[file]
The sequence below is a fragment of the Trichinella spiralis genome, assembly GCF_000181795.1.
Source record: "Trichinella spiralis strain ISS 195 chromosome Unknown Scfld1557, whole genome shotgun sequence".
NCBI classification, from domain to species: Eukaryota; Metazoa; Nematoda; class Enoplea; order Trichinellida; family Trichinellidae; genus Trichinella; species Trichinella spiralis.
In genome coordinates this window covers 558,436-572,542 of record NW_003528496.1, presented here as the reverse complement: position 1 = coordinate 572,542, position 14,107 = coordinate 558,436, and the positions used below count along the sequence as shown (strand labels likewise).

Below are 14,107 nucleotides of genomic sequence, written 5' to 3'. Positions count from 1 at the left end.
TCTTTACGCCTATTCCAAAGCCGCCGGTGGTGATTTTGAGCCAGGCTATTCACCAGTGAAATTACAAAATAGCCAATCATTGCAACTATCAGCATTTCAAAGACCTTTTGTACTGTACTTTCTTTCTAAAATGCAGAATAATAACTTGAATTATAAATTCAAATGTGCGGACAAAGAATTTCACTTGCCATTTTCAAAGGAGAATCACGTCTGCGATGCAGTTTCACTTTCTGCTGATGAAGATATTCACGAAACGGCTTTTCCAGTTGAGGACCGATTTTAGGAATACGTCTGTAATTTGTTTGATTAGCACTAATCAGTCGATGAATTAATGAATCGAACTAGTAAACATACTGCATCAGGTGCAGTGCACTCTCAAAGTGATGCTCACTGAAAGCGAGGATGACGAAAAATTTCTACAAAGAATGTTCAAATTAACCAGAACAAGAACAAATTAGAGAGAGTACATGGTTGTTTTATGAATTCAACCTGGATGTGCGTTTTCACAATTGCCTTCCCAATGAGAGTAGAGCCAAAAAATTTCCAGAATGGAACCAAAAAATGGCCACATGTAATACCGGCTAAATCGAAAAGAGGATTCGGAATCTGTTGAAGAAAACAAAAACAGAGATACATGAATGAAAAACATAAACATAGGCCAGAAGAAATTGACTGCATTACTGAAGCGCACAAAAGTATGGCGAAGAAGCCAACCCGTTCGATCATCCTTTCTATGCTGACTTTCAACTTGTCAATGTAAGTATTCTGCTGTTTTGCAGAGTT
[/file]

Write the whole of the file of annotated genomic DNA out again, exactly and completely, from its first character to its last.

The sequence below is a fragment of the Trichinella spiralis genome, assembly GCF_000181795.1.
Source record: "Trichinella spiralis strain ISS 195 chromosome Unknown Scfld1557, whole genome shotgun sequence".
NCBI classification, from domain to species: Eukaryota; Metazoa; Nematoda; class Enoplea; order Trichinellida; family Trichinellidae; genus Trichinella; species Trichinella spiralis.
In genome coordinates this window covers 558,436-572,542 of record NW_003528496.1, presented here as the reverse complement: position 1 = coordinate 572,542, position 14,107 = coordinate 558,436, and the positions used below count along the sequence as shown (strand labels likewise).

Below are 14,107 nucleotides of genomic sequence, written 5' to 3'. Positions count from 1 at the left end.
TCTTTACGCCTATTCCAAAGCCGCCGGTGGTGATTTTGAGCCAGGCTATTCACCAGTGAAATTACAAAATAGCCAATCATTGCAACTATCAGCATTTCAAAGACCTTTTGTACTGTACTTTCTTTCTAAAATGCAGAATAATAACTTGAATTATAAATTCAAATGTGCGGACAAAGAATTTCACTTGCCATTTTCAAAGGAGAATCACGTCTGCGATGCAGTTTCACTTTCTGCTGATGAAGATATTCACGAAACGGCTTTTCCAGTTGAGGACCGATTTTAGGAATACGTCTGTAATTTGTTTGATTAGCACTAATCAGTCGATGAATTAATGAATCGAACTAGTAAACATACTGCATCAGGTGCAGTGCACTCTCAAAGTGATGCTCACTGAAAGCGAGGATGACGAAAAATTTCTACAAAGAATGTTCAAATTAACCAGAACAAGAACAAATTAGAGAGAGTACATGGTTGTTTTATGAATTCAACCTGGATGTGCGTTTTCACAATTGCCTTCCCAATGAGAGTAGAGCCAAAAAATTTCCAGAATGGAACCAAAAAATGGCCACATGTAATACCGGCTAAATCGAAAAGAGGATTCGGAATCTGTTGAAGAAAACAAAAACAGAGATACATGAATGAAAAACATAAACATAGGCCAGAAGAAATTGACTGCATTACTGAAGCGCACAAAAGTATGGCGAAGAAGCCAACCCGTTCGATCATCCTTTCTATGCTGACTTTCAACTTGTCAATGTAAGTATTCTGCTGTTTTGCAGAGTT